Polanco hit just .277/.335/.339 in 523 plate appearances after a strong April that saw him bat .398 with a .524 slugging percentage. The 36-year old Polanco played through a sports hernia, after playing through a badly injured elbow in 2010, and he has struggled to stay healthy as of late a la all the Phillies infielders – Ryan Howard, Chase Utley, and Jimmy Rollins. Polanco was an offensive liability down the stretch, hitting .243/.304/.287 after May 1. He will likely begin the season as the team’s number two hitter in the lineup because he possesses excellent bat control and rarely strikes out, but he shows so little power that it’s like having Wilson Valdez in the starting lineup.
Fortunately, Polly is spectacular with the glove; in fact, he doesn’t get enough recognition for just how good he is with the glove. His glove was so good that factoring in his batting and fielding gave him a WAR of 2.8 last season; that figure was higher than any of the other third basemen in the NL East.
He can play second or third base flawlessly, and holds the all-time major league record for career fielding percentage at both second base (.993) and third base (.982), and he has led the league in fielding eight times. He’s led the NL in fielding percentage at the hot corner in each of his two seasons in stint two with the Phillies, and he also topped the league in range factor, which shows his ability to still get to any ball hit near him. Polanco likely won’t play well enough for the Phillies to pick up his option for 2013, but if he can hit .285 with a slugging percentage back up around his career mark of .400, it will be good enough.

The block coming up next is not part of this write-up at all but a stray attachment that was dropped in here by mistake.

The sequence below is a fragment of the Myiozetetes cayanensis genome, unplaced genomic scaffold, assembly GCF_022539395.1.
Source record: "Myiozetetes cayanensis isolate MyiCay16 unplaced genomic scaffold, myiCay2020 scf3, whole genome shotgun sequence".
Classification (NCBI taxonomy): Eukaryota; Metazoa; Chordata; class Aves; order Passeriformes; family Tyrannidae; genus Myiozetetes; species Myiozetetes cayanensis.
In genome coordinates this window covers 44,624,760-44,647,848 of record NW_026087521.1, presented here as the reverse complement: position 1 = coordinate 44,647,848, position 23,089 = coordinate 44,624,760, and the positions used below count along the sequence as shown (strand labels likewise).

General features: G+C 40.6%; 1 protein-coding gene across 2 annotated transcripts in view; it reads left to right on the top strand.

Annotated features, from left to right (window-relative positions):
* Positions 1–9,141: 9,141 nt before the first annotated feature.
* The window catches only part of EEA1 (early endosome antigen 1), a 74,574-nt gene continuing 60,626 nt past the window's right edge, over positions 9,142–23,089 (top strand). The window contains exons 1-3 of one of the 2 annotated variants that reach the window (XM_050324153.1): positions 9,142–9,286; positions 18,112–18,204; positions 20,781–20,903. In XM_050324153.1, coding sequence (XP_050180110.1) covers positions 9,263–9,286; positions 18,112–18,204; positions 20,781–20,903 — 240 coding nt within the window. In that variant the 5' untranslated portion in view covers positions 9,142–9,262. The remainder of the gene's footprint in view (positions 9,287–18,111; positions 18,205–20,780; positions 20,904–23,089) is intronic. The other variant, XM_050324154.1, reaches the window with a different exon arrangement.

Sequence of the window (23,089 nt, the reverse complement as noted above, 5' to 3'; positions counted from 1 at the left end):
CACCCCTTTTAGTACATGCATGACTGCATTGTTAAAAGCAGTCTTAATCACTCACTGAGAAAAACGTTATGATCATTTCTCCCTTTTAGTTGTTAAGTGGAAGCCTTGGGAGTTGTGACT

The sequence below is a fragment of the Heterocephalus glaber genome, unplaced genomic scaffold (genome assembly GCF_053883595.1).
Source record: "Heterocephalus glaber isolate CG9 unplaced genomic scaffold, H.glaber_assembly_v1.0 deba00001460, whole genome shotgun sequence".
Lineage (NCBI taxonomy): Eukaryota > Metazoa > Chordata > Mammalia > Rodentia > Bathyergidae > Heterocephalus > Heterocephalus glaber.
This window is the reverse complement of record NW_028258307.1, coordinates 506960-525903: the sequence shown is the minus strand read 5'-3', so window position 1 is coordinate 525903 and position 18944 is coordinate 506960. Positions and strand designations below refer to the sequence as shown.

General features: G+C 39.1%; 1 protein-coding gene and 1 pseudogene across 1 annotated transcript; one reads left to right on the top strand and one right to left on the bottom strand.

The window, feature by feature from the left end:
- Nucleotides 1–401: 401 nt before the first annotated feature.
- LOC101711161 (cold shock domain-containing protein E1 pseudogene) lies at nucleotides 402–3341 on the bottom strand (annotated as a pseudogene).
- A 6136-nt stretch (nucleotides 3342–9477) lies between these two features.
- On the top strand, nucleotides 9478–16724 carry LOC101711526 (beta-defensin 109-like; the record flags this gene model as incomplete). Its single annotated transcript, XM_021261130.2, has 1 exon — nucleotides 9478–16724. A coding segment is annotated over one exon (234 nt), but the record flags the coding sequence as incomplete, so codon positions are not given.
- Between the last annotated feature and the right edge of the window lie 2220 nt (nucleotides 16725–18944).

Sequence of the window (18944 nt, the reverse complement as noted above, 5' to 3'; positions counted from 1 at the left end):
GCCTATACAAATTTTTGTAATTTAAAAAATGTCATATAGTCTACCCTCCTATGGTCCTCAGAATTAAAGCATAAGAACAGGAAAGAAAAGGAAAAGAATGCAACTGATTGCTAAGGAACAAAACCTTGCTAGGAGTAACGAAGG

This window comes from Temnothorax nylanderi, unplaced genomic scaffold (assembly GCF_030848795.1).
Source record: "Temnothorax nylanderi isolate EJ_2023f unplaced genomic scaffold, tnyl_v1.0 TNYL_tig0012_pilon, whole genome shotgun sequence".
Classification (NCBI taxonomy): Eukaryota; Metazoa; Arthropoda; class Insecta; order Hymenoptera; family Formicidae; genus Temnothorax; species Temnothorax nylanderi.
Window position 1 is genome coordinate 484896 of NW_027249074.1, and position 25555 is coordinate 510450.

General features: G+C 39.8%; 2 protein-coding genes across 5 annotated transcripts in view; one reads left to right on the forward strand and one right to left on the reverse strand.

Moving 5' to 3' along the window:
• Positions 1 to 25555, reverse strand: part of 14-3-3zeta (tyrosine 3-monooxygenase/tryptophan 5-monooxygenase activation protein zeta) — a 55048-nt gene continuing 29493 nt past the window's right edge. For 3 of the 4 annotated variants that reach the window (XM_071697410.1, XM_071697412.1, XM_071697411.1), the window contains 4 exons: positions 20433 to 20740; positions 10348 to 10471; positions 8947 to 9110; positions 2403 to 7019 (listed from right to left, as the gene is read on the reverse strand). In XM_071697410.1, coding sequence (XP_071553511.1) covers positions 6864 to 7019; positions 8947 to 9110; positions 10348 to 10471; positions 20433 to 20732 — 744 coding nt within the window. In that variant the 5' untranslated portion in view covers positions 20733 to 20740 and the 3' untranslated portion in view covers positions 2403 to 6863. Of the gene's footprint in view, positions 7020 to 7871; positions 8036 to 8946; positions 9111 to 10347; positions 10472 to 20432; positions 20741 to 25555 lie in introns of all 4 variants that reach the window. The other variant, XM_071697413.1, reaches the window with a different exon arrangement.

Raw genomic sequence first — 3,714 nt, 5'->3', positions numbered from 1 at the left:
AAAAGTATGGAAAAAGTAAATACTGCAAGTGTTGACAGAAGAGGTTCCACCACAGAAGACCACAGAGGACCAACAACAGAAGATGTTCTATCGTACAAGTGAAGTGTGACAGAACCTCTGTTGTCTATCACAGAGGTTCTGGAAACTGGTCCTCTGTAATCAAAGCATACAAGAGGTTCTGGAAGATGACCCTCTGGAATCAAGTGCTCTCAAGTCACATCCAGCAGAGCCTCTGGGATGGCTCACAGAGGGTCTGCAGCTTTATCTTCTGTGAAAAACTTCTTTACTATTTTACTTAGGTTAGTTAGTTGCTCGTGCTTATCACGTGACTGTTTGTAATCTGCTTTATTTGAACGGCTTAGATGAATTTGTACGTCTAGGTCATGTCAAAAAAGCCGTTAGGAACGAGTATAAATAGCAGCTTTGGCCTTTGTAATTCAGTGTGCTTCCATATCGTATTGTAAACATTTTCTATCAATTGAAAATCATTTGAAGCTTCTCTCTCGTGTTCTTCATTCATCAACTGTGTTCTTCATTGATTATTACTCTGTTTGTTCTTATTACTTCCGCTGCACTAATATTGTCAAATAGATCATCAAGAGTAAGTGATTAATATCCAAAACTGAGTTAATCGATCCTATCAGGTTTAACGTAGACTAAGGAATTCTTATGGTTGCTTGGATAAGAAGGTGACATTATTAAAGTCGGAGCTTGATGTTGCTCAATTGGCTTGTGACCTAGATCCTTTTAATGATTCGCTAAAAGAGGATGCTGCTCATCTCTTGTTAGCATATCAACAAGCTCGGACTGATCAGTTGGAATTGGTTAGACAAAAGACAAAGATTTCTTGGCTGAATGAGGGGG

4. David Wright, New York Mets: There’s no clear cut winner of the remaining four third baseman, and there’s no clear loser either. David Wright finishes fourth in my ranking, although it’s so close that I could just as easily have put him second or even first.